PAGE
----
Regioselective binding of 2,5-hexanedione to high-molecular-weight rat neurofilament proteins in vitro.

DeCaprio AP, Kinney EA, Fowke JH
Toxicol Appl Pharmacol. 1997 145 (1): 211-7

PMID: 9221839 · DOI:10.1006/taap.1997.8181

Previous studies have shown selective binding of the neurotoxicant 2,5-hexanedione (2,5-HD) to carboxyl-terminal domains of rat neurofilament (NF) M and H proteins in vitro. The present study was designed to further localize this binding in native rat NF preparations exposed to [14C]2,5-HD. Purified M and H proteins from 2,5-HD-treated NFs were subjected to cyanogen bromide (CNBr) cleavage, and the resultant peptides were separated by Tris-tricine SDS-PAGE and electroblotted to PVDF membranes. Peptides were identified by direct sequencing of stained bands and the relative radiolabeling of each peptide was determined by comparing band intensities in fluorographed blots. For NF-M, the highest label was found in CNBr 10, a peptide corresponding to residues 678-846 at the extreme carboxyl terminus. This region of the protein includes three highly conserved lysine-containing sequences believed to be critical to its function. For NF-H, the greatest binding was localized in CNBr 7 + 8, representing an incomplete cleavage product of residues 390-810. This peptide contains essentially all of the phosphorylation sites in the carboxyl terminus of NF-H, a domain believed to control NF interactions in the axon. Only minor radiolabeling was observed in other M or H peptides. Extensive dephosphorylation of NFs prior to 2,5-HD exposure had no effect on relative adduct levels in each protein. These results provide additional support for limited and specific binding of 2,5-HD to neurofilaments and indicate that the phosphorylation state of the protein may not substantially influence this binding.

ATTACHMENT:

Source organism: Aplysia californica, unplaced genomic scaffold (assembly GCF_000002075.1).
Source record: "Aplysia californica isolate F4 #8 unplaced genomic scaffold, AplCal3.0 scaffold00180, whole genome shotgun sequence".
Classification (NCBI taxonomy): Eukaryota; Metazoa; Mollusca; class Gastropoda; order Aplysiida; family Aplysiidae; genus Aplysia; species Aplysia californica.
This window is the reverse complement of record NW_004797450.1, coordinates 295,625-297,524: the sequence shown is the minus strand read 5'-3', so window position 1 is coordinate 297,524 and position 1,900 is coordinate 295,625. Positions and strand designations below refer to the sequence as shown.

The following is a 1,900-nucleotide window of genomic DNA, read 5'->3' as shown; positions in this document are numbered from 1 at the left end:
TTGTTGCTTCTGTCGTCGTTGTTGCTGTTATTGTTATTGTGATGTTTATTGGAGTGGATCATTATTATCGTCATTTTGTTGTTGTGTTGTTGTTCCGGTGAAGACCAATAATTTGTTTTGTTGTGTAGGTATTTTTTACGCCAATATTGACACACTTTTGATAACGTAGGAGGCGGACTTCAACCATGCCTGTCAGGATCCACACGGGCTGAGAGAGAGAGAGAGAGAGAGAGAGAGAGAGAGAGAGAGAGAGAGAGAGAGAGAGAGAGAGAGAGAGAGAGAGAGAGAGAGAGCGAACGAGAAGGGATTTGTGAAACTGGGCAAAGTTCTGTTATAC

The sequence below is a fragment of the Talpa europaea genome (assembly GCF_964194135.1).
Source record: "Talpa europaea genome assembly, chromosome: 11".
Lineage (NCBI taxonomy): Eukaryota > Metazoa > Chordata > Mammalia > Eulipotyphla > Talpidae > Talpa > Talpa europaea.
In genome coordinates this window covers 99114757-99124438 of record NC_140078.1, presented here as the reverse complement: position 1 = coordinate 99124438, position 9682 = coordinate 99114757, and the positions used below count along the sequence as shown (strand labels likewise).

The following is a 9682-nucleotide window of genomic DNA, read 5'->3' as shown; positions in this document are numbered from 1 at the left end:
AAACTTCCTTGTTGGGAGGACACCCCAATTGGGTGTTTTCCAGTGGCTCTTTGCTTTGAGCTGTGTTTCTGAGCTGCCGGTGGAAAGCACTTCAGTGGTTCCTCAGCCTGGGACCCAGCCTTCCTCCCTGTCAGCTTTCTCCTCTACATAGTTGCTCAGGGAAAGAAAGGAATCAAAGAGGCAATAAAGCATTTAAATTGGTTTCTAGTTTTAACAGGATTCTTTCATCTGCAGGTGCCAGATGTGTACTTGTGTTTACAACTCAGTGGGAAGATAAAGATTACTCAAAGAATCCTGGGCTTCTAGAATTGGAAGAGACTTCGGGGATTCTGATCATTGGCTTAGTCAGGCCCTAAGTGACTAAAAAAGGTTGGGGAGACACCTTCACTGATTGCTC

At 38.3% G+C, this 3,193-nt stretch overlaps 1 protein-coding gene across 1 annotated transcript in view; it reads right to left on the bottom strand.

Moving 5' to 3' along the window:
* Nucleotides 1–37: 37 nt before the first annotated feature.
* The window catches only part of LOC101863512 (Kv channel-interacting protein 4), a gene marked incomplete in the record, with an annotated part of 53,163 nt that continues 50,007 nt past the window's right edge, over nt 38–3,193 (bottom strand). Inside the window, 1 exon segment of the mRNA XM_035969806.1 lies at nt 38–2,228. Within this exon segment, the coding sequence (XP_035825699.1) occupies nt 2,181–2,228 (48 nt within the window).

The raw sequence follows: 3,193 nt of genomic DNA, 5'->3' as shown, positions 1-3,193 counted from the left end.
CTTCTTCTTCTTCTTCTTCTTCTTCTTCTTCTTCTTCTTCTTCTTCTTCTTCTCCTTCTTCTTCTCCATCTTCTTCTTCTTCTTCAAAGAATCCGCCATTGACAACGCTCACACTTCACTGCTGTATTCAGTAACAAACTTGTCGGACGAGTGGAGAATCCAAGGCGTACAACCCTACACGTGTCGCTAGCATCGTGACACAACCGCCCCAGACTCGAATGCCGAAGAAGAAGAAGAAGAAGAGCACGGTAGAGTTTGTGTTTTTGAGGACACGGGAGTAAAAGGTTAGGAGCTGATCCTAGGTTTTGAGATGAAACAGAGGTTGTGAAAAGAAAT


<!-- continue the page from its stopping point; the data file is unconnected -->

MeSH Terms (17)

Animals Binding, Competitive Carbon Radioisotopes Cholinesterase Inhibitors Cyanogen Bromide Electrophoresis, Polyacrylamide Gel Hexanones In Vitro Techniques Isotope Labeling Male Molecular Weight Neurofilament Proteins Neurotoxins Phosphorylation Rats Rats, Wistar Spinal Cord

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